SL: I wish I had more time to help our large vendors move faster. In our industry, we have dependencies on various banks and service providers across multiple countries. Like most startups, we move an order of magnitude faster than most of our partners. We fundamentally believe that speed to market with new features is a differentiator for us, but we are often slowed by the pace of our partners.

PYMNTS: What do you think that most people underestimate about innovating in payments?

SL: They underestimate the complexity and interdependencies on the existing infrastructure in addition to the regulatory constraints we have to funnel through.

PYMNTS: What keeps you up at night? What concerns you most in the payment solutions space?

SL: Three things concern me:

  • Compliance across multiple countries: As we grow and expand into new countries, we have to be pliable and often bend to comply with regulations within those territories.
  • Government intervention: from local, state and federal governments imposing taxes on senders to additional regulations descending upon the industry as a whole
  • The speed at which dependent vendors and partners move: We’re often restricted by their internal approvals or slow-to-market innovations, which hinders our goal to be nimbler and quicker to market than our competitors.

PYMNTS: What trends and changes are you watching that are affecting the industry and your role?

SL: Like many industries, mobile technologies are having a dramatic effect on the payments space and remittance in particular. Smartphones are becoming increasingly more pervasive across the entire socioeconomic spectrum, opening new doors for all individuals to have equal access to sophisticated payments services. This is especially beneficial to those living in cash-based economies — for the first time, they are able to use smartphones to financially transact safely, quickly and at almost no cost, giving them tremendous financial freedom that they’ve not had before.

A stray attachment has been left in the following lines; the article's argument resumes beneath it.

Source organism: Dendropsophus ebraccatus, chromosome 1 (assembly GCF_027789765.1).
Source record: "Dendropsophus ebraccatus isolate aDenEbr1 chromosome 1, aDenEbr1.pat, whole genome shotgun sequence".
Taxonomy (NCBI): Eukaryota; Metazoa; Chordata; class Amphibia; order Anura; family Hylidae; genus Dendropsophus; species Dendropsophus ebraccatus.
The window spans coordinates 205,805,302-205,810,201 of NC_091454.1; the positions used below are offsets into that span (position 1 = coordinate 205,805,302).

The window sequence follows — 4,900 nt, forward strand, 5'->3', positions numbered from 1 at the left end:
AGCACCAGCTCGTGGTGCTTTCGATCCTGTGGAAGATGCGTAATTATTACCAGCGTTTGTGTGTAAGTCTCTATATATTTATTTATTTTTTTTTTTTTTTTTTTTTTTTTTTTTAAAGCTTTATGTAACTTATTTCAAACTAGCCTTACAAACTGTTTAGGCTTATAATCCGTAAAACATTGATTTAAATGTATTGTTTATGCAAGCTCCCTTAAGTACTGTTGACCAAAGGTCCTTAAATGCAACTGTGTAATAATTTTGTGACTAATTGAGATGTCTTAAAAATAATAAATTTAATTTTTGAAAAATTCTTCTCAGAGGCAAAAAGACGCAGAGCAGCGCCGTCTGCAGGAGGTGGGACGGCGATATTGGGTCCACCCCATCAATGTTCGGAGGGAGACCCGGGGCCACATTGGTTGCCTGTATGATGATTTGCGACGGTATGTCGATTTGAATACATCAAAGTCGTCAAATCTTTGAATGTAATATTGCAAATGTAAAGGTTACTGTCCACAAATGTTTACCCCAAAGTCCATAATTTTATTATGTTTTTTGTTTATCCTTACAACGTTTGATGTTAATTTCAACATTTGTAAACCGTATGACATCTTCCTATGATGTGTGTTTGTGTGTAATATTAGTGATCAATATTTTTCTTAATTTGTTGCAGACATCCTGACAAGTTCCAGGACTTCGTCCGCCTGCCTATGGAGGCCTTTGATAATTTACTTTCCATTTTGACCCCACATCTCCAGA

As far as my role as an innovator, I have to first say it’s rewarding to know we’ve brought new financial tools to those who’ve not had them before. But at the same time, it spurs me and my team further, to look at the future of our space and to anticipate the gaps and then come up with the next big thing that will fill them.

PYMNTS: What product has had the most impact on payments in the past five years, and why?

SL: Simple: Smartphones. Anyone with a smartphone — and the number of smartphone owners within our target market grows daily — can move money at anytime from anywhere.

PYMNTS: What person or company do you think “gets” innovation, and why — and, conversely, who or what has missed it, and why?

SL: I don’t like to point out specific companies that aren’t innovating, but I will say that the money transfer industry as a whole is missing the mark. It’s archaic. With all the technology available today, why is it that people still have to walk into a brick-and-mortar store to send or receive money? It doesn’t make sense to me.

PYMNTS: What advice would you give a young innovator in this space, and why would you tell them to heed it?

SL: Run the other way! Truly, though, the space we’ve chosen to occupy is complicated and requires an unbelievable amount of compliance and government oversight, and it seems to be getting worse, not better.

If you think your idea is groundbreaking and you have the wherewithal and the high waders to navigate the compliance and oversight needed to function here, then we welcome you and look forward to learning a thing or two from you. Hopefully, we’ll be studying you to model what you’re doing right. Best of luck to you!